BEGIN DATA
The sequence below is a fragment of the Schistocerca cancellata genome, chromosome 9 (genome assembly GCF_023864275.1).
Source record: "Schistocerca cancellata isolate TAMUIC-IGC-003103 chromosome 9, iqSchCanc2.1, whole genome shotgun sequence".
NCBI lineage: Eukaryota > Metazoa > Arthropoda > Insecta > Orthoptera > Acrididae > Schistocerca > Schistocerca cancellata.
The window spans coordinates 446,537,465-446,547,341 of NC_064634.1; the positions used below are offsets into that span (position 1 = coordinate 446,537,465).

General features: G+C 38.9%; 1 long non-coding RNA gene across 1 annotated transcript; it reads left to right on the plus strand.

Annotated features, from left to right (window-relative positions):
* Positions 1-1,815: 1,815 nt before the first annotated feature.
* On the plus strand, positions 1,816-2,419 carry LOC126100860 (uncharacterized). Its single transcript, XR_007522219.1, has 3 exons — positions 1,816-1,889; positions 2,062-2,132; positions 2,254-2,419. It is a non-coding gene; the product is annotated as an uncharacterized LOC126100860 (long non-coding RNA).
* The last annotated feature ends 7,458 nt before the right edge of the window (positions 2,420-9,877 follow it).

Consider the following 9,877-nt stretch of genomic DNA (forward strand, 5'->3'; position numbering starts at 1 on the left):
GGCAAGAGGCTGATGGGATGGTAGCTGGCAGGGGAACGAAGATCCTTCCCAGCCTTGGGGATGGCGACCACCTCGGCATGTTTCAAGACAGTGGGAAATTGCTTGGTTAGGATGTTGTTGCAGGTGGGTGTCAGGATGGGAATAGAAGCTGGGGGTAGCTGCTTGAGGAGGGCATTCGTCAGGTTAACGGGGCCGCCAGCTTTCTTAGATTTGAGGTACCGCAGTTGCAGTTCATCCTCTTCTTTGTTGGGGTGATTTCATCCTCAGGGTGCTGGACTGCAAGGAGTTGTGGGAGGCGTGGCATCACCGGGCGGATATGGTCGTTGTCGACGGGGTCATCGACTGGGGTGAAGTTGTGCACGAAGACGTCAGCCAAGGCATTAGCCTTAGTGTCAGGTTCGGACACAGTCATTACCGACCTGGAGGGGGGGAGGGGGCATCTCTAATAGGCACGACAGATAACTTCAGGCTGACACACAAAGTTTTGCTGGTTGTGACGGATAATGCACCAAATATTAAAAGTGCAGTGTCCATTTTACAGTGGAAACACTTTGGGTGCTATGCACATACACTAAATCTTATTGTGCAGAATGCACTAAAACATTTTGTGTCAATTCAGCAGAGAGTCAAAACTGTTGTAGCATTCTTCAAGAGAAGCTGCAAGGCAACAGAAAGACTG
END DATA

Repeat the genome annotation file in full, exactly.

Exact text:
The sequence below is a fragment of the Schistocerca cancellata genome, chromosome 9 (genome assembly GCF_023864275.1).
Source record: "Schistocerca cancellata isolate TAMUIC-IGC-003103 chromosome 9, iqSchCanc2.1, whole genome shotgun sequence".
NCBI lineage: Eukaryota > Metazoa > Arthropoda > Insecta > Orthoptera > Acrididae > Schistocerca > Schistocerca cancellata.
The window spans coordinates 446,537,465-446,547,341 of NC_064634.1; the positions used below are offsets into that span (position 1 = coordinate 446,537,465).

General features: G+C 38.9%; 1 long non-coding RNA gene across 1 annotated transcript; it reads left to right on the plus strand.

Annotated features, from left to right (window-relative positions):
* Positions 1-1,815: 1,815 nt before the first annotated feature.
* On the plus strand, positions 1,816-2,419 carry LOC126100860 (uncharacterized). Its single transcript, XR_007522219.1, has 3 exons — positions 1,816-1,889; positions 2,062-2,132; positions 2,254-2,419. It is a non-coding gene; the product is annotated as an uncharacterized LOC126100860 (long non-coding RNA).
* The last annotated feature ends 7,458 nt before the right edge of the window (positions 2,420-9,877 follow it).

Consider the following 9,877-nt stretch of genomic DNA (forward strand, 5'->3'; position numbering starts at 1 on the left):
GGCAAGAGGCTGATGGGATGGTAGCTGGCAGGGGAACGAAGATCCTTCCCAGCCTTGGGGATGGCGACCACCTCGGCATGTTTCAAGACAGTGGGAAATTGCTTGGTTAGGATGTTGTTGCAGGTGGGTGTCAGGATGGGAATAGAAGCTGGGGGTAGCTGCTTGAGGAGGGCATTCGTCAGGTTAACGGGGCCGCCAGCTTTCTTAGATTTGAGGTACCGCAGTTGCAGTTCATCCTCTTCTTTGTTGGGGTGATTTCATCCTCAGGGTGCTGGACTGCAAGGAGTTGTGGGAGGCGTGGCATCACCGGGCGGATATGGTCGTTGTCGACGGGGTCATCGACTGGGGTGAAGTTGTGCACGAAGACGTCAGCCAAGGCATTAGCCTTAGTGTCAGGTTCGGACACAGTCATTACCGACCTGGAGGGGGGGAGGGGGCATCTCTAATAGGCACGACAGATAACTTCAGGCTGACACACAAAGTTTTGCTGGTTGTGACGGATAATGCACCAAATATTAAAAGTGCAGTGTCCATTTTACAGTGGAAACACTTTGGGTGCTATGCACATACACTAAATCTTATTGTGCAGAATGCACTAAAACATTTTGTGTCAATTCAGCAGAGAGTCAAAACTGTTGTAGCATTCTTCAAGAGAAGCTGCAAGGCAACAGAAAGACTG